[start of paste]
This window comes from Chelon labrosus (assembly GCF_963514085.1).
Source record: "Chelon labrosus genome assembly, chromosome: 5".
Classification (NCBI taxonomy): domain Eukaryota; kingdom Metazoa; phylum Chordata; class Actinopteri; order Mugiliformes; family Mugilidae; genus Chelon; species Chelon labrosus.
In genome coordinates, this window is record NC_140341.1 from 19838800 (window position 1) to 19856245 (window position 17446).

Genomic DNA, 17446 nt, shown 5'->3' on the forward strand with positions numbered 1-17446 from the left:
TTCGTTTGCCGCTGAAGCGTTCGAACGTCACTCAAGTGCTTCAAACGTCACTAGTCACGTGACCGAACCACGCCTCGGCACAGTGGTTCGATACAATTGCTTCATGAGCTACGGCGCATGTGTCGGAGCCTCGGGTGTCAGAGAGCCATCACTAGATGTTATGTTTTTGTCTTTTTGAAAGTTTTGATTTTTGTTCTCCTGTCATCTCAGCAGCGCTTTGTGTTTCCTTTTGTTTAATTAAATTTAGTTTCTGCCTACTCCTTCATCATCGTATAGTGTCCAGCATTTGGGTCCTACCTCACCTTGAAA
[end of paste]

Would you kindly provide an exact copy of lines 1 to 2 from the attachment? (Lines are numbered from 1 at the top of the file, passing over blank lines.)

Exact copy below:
This window comes from Chelon labrosus (assembly GCF_963514085.1).
Source record: "Chelon labrosus genome assembly, chromosome: 5".